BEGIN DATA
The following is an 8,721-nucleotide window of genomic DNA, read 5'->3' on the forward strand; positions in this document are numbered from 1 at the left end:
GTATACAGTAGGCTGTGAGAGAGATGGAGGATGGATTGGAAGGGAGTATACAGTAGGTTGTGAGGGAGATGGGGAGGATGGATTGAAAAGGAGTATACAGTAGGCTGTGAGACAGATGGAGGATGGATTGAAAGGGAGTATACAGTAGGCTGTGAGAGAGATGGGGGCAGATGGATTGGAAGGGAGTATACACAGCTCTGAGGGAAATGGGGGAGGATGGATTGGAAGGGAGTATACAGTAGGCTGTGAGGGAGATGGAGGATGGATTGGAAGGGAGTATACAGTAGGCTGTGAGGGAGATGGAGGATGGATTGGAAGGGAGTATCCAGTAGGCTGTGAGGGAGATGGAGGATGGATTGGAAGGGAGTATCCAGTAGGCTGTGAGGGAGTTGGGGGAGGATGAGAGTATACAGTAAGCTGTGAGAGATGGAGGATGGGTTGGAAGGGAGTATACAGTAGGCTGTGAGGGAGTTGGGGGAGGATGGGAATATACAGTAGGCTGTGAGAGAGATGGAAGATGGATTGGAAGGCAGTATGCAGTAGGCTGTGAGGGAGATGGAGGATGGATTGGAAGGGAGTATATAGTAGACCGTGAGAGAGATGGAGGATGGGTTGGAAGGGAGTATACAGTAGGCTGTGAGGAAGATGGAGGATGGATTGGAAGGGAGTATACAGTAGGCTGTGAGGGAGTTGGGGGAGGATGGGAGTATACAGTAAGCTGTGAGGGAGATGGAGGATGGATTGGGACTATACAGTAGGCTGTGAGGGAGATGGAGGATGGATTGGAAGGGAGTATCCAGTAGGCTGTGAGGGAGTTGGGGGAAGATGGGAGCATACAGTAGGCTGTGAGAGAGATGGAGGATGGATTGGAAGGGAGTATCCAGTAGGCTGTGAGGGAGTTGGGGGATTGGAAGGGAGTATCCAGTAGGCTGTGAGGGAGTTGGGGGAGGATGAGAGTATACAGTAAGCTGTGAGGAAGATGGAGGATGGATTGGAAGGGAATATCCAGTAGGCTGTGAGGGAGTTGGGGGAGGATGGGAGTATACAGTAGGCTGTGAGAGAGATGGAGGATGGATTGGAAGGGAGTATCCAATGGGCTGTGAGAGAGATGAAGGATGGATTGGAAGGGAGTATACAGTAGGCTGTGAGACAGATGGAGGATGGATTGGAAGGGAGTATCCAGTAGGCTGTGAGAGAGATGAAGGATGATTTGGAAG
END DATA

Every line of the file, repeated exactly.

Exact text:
The following is an 8,721-nucleotide window of genomic DNA, read 5'->3' on the forward strand; positions in this document are numbered from 1 at the left end:
GTATACAGTAGGCTGTGAGAGAGATGGAGGATGGATTGGAAGGGAGTATACAGTAGGTTGTGAGGGAGATGGGGAGGATGGATTGAAAAGGAGTATACAGTAGGCTGTGAGACAGATGGAGGATGGATTGAAAGGGAGTATACAGTAGGCTGTGAGAGAGATGGGGGCAGATGGATTGGAAGGGAGTATACACAGCTCTGAGGGAAATGGGGGAGGATGGATTGGAAGGGAGTATACAGTAGGCTGTGAGGGAGATGGAGGATGGATTGGAAGGGAGTATACAGTAGGCTGTGAGGGAGATGGAGGATGGATTGGAAGGGAGTATCCAGTAGGCTGTGAGGGAGATGGAGGATGGATTGGAAGGGAGTATCCAGTAGGCTGTGAGGGAGTTGGGGGAGGATGAGAGTATACAGTAAGCTGTGAGAGATGGAGGATGGGTTGGAAGGGAGTATACAGTAGGCTGTGAGGGAGTTGGGGGAGGATGGGAATATACAGTAGGCTGTGAGAGAGATGGAAGATGGATTGGAAGGCAGTATGCAGTAGGCTGTGAGGGAGATGGAGGATGGATTGGAAGGGAGTATATAGTAGACCGTGAGAGAGATGGAGGATGGGTTGGAAGGGAGTATACAGTAGGCTGTGAGGAAGATGGAGGATGGATTGGAAGGGAGTATACAGTAGGCTGTGAGGGAGTTGGGGGAGGATGGGAGTATACAGTAAGCTGTGAGGGAGATGGAGGATGGATTGGGACTATACAGTAGGCTGTGAGGGAGATGGAGGATGGATTGGAAGGGAGTATCCAGTAGGCTGTGAGGGAGTTGGGGGAAGATGGGAGCATACAGTAGGCTGTGAGAGAGATGGAGGATGGATTGGAAGGGAGTATCCAGTAGGCTGTGAGGGAGTTGGGGGATTGGAAGGGAGTATCCAGTAGGCTGTGAGGGAGTTGGGGGAGGATGAGAGTATACAGTAAGCTGTGAGGAAGATGGAGGATGGATTGGAAGGGAATATCCAGTAGGCTGTGAGGGAGTTGGGGGAGGATGGGAGTATACAGTAGGCTGTGAGAGAGATGGAGGATGGATTGGAAGGGAGTATCCAATGGGCTGTGAGAGAGATGAAGGATGGATTGGAAGGGAGTATACAGTAGGCTGTGAGACAGATGGAGGATGGATTGGAAGGGAGTATCCAGTAGGCTGTGAGAGAGATGAAGGATGATTTGGAAG